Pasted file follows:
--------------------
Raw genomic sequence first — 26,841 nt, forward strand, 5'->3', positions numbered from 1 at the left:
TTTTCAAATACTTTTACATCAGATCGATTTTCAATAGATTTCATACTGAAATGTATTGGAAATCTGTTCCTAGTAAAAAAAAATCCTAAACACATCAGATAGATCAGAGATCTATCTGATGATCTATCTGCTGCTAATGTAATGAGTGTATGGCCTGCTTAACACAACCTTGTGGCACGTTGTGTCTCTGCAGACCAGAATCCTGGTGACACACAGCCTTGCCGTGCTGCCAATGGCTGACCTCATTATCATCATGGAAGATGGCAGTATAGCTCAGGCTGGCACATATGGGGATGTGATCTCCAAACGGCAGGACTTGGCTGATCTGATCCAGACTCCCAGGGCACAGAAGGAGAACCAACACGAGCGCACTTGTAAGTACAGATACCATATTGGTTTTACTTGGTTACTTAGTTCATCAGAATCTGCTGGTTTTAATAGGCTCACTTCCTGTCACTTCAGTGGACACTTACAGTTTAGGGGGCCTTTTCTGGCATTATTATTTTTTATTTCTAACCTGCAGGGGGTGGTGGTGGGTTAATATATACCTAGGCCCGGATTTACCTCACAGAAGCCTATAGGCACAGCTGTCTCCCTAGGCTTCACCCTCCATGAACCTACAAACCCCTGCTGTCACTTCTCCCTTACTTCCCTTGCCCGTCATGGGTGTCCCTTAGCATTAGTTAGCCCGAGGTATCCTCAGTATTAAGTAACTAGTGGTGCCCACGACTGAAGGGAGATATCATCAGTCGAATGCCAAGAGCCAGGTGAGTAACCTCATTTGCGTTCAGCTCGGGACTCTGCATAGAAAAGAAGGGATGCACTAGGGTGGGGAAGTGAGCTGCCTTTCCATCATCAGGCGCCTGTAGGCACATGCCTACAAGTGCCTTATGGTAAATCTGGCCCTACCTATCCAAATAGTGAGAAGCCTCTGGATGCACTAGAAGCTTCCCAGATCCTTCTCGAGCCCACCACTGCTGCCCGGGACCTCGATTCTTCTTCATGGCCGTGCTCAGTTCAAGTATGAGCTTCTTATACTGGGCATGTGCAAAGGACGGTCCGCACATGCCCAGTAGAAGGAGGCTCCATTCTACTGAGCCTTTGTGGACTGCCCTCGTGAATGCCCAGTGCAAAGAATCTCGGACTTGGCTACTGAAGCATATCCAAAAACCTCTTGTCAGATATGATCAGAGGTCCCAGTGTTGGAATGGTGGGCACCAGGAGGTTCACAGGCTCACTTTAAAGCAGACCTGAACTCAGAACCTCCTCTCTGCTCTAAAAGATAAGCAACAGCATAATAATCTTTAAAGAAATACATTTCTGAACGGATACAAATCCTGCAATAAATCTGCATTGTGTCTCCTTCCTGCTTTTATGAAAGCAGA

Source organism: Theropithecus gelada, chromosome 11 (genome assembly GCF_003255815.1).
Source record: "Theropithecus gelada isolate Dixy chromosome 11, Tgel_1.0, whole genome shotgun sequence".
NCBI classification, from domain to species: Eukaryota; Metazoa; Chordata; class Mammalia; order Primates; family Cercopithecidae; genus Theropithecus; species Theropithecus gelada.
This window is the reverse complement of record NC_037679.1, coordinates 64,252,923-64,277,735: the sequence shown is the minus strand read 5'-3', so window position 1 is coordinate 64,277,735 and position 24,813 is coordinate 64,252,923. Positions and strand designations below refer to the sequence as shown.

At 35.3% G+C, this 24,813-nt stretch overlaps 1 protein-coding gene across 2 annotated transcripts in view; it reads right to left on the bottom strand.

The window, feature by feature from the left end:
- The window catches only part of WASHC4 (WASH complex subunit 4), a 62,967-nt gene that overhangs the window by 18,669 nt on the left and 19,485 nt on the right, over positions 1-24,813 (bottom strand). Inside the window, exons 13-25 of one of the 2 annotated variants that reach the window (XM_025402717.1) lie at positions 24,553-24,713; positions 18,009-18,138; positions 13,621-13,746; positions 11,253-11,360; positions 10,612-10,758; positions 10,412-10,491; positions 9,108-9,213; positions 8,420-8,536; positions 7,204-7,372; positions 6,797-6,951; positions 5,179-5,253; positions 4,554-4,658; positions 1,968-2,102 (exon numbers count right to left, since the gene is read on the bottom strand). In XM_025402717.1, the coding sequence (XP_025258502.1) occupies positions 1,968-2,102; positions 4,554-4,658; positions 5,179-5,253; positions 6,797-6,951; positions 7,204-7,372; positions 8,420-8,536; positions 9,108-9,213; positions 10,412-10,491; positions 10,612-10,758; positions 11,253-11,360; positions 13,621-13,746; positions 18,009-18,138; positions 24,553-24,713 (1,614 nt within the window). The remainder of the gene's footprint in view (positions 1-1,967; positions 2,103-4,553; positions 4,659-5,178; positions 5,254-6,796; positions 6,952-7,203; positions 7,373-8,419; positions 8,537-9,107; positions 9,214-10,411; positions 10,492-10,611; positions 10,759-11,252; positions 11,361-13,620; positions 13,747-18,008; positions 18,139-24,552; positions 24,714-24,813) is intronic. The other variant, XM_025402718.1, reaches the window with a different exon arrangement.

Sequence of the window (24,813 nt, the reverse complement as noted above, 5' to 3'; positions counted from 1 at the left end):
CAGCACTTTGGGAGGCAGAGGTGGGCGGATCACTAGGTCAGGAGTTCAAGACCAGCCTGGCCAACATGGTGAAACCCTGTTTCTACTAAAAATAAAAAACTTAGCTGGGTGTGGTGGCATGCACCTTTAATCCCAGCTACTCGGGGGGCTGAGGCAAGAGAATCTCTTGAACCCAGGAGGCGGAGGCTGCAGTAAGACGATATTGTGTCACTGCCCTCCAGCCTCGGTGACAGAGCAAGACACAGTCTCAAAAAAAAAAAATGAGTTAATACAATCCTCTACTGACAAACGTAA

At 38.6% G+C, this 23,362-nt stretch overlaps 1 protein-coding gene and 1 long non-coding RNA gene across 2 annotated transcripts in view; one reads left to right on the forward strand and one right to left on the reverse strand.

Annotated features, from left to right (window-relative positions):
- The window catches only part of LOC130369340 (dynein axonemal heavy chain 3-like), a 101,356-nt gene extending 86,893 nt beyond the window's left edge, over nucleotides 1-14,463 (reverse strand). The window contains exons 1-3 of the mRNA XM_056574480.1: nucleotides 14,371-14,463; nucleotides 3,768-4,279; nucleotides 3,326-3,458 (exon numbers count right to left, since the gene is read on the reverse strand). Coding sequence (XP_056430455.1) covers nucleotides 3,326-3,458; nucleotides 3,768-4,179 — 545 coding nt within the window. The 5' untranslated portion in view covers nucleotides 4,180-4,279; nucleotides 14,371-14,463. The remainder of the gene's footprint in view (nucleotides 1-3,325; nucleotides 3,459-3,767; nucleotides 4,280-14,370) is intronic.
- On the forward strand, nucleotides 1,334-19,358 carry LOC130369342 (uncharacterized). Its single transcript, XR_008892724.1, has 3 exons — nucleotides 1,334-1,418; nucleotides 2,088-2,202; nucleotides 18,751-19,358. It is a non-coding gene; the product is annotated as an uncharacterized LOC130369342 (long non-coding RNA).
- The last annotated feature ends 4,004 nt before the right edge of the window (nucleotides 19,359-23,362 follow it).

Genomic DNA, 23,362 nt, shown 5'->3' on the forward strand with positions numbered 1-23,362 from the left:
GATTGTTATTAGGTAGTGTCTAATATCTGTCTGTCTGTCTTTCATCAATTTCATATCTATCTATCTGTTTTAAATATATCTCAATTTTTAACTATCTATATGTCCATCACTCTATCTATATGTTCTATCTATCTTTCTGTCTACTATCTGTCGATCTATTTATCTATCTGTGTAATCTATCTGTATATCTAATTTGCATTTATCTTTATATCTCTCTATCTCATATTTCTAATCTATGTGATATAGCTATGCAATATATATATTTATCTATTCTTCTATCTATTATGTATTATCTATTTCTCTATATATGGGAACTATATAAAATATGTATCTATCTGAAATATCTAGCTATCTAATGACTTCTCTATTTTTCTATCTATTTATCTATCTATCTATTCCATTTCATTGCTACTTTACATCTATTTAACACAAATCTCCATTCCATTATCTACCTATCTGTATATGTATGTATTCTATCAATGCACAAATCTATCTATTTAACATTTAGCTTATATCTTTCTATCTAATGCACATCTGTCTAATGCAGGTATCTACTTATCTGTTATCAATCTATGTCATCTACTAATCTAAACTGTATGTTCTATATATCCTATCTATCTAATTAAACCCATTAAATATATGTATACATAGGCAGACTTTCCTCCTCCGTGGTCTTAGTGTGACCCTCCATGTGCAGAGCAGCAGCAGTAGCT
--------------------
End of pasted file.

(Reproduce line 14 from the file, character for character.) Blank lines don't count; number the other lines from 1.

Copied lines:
- The window catches only part of LOC130369340 (dynein axonemal heavy chain 3-like), a 101,356-nt gene extending 86,893 nt beyond the window's left edge, over nucleotides 1-14,463 (reverse strand). The window contains exons 1-3 of the mRNA XM_056574480.1: nucleotides 14,371-14,463; nucleotides 3,768-4,279; nucleotides 3,326-3,458 (exon numbers count right to left, since the gene is read on the reverse strand). Coding sequence (XP_056430455.1) covers nucleotides 3,326-3,458; nucleotides 3,768-4,179 — 545 coding nt within the window. The 5' untranslated portion in view covers nucleotides 4,180-4,279; nucleotides 14,371-14,463. The remainder of the gene's footprint in view (nucleotides 1-3,325; nucleotides 3,459-3,767; nucleotides 4,280-14,370) is intronic.